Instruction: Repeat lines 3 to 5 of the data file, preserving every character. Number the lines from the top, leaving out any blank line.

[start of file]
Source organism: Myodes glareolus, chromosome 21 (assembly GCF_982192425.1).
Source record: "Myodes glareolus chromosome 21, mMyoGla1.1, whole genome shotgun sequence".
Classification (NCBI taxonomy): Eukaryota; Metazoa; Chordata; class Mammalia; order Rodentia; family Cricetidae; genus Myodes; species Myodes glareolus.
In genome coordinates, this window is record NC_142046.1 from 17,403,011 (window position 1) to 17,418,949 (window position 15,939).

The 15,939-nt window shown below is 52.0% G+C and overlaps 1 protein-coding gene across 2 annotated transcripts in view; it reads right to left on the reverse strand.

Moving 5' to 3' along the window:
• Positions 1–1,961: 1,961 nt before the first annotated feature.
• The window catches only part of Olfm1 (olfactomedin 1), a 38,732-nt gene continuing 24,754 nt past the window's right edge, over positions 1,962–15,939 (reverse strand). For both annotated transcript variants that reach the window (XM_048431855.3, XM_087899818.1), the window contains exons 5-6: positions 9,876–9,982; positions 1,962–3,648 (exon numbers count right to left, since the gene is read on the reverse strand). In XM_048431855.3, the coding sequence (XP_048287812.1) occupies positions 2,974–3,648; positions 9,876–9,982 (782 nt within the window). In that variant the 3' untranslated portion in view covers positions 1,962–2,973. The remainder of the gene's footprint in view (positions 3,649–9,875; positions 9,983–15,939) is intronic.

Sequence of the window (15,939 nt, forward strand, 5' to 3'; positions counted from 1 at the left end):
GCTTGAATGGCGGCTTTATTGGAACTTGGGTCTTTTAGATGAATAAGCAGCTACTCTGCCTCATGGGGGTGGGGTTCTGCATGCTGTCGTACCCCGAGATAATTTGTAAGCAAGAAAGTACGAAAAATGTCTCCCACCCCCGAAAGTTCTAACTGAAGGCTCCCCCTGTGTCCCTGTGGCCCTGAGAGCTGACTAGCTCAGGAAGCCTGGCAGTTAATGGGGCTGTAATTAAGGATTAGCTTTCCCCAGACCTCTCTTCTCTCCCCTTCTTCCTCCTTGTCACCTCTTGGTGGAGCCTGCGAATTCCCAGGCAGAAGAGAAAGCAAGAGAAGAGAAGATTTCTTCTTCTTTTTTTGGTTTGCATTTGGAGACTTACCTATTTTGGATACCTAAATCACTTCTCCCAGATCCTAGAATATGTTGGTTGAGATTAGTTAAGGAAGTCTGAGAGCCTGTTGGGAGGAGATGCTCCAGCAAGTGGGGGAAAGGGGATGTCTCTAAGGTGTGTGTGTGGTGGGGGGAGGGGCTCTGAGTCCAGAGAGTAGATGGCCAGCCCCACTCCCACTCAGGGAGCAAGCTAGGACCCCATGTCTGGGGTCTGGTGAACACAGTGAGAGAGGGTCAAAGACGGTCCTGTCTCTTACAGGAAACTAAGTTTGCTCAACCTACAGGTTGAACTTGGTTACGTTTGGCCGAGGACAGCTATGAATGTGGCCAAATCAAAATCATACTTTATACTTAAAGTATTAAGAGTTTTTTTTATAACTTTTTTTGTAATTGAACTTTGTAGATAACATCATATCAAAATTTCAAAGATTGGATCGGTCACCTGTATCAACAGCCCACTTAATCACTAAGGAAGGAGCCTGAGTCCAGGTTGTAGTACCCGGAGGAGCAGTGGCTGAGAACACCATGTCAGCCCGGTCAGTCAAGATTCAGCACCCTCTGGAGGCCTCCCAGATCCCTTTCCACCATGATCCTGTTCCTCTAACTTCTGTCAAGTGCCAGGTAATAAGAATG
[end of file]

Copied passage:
Classification (NCBI taxonomy): Eukaryota; Metazoa; Chordata; class Mammalia; order Rodentia; family Cricetidae; genus Myodes; species Myodes glareolus.
In genome coordinates, this window is record NC_142046.1 from 17,403,011 (window position 1) to 17,418,949 (window position 15,939).

The 15,939-nt window shown below is 52.0% G+C and overlaps 1 protein-coding gene across 2 annotated transcripts in view; it reads right to left on the reverse strand.